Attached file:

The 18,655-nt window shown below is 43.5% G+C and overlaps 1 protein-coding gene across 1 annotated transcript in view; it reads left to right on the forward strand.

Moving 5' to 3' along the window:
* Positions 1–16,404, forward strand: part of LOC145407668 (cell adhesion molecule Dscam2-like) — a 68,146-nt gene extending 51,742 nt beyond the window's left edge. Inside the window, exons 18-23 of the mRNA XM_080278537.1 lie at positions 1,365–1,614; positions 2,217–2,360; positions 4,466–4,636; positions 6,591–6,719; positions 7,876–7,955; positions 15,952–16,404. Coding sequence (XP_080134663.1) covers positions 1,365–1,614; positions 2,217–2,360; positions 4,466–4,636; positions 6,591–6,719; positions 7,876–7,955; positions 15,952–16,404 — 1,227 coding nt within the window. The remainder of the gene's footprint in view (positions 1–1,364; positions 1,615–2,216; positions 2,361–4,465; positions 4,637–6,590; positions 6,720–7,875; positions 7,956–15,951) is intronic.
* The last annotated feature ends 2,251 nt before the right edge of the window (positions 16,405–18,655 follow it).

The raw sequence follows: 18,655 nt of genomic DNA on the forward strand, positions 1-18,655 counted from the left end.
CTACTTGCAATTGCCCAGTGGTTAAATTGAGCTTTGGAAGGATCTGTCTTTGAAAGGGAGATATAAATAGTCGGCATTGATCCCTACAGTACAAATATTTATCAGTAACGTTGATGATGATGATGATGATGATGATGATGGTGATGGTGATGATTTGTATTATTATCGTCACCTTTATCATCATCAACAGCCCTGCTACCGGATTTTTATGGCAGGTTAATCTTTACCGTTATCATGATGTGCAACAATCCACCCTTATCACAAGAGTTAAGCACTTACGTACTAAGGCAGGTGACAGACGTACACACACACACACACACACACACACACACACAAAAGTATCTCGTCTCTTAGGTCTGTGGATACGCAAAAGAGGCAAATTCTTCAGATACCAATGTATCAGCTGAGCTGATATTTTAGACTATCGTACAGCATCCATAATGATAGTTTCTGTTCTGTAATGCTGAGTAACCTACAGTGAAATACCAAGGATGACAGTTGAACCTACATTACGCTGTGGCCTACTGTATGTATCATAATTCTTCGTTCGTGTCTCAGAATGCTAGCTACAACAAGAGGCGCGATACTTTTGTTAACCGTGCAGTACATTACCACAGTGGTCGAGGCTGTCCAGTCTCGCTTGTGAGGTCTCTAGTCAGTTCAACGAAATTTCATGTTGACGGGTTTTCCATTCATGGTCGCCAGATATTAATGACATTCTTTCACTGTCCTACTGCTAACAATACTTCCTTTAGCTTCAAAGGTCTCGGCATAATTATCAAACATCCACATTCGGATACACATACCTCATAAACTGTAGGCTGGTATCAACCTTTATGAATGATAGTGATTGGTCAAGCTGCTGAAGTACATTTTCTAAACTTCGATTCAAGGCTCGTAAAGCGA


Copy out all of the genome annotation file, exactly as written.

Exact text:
The 18,655-nt window shown below is 43.5% G+C and overlaps 1 protein-coding gene across 1 annotated transcript in view; it reads left to right on the forward strand.

Moving 5' to 3' along the window:
* Positions 1–16,404, forward strand: part of LOC145407668 (cell adhesion molecule Dscam2-like) — a 68,146-nt gene extending 51,742 nt beyond the window's left edge. Inside the window, exons 18-23 of the mRNA XM_080278537.1 lie at positions 1,365–1,614; positions 2,217–2,360; positions 4,466–4,636; positions 6,591–6,719; positions 7,876–7,955; positions 15,952–16,404. Coding sequence (XP_080134663.1) covers positions 1,365–1,614; positions 2,217–2,360; positions 4,466–4,636; positions 6,591–6,719; positions 7,876–7,955; positions 15,952–16,404 — 1,227 coding nt within the window. The remainder of the gene's footprint in view (positions 1–1,364; positions 1,615–2,216; positions 2,361–4,465; positions 4,637–6,590; positions 6,720–7,875; positions 7,956–15,951) is intronic.
* The last annotated feature ends 2,251 nt before the right edge of the window (positions 16,405–18,655 follow it).

The raw sequence follows: 18,655 nt of genomic DNA on the forward strand, positions 1-18,655 counted from the left end.
CTACTTGCAATTGCCCAGTGGTTAAATTGAGCTTTGGAAGGATCTGTCTTTGAAAGGGAGATATAAATAGTCGGCATTGATCCCTACAGTACAAATATTTATCAGTAACGTTGATGATGATGATGATGATGATGATGATGGTGATGGTGATGATTTGTATTATTATCGTCACCTTTATCATCATCAACAGCCCTGCTACCGGATTTTTATGGCAGGTTAATCTTTACCGTTATCATGATGTGCAACAATCCACCCTTATCACAAGAGTTAAGCACTTACGTACTAAGGCAGGTGACAGACGTACACACACACACACACACACACACACACACACAAAAGTATCTCGTCTCTTAGGTCTGTGGATACGCAAAAGAGGCAAATTCTTCAGATACCAATGTATCAGCTGAGCTGATATTTTAGACTATCGTACAGCATCCATAATGATAGTTTCTGTTCTGTAATGCTGAGTAACCTACAGTGAAATACCAAGGATGACAGTTGAACCTACATTACGCTGTGGCCTACTGTATGTATCATAATTCTTCGTTCGTGTCTCAGAATGCTAGCTACAACAAGAGGCGCGATACTTTTGTTAACCGTGCAGTACATTACCACAGTGGTCGAGGCTGTCCAGTCTCGCTTGTGAGGTCTCTAGTCAGTTCAACGAAATTTCATGTTGACGGGTTTTCCATTCATGGTCGCCAGATATTAATGACATTCTTTCACTGTCCTACTGCTAACAATACTTCCTTTAGCTTCAAAGGTCTCGGCATAATTATCAAACATCCACATTCGGATACACATACCTCATAAACTGTAGGCTGGTATCAACCTTTATGAATGATAGTGATTGGTCAAGCTGCTGAAGTACATTTTCTAAACTTCGATTCAAGGCTCGTAAAGCGA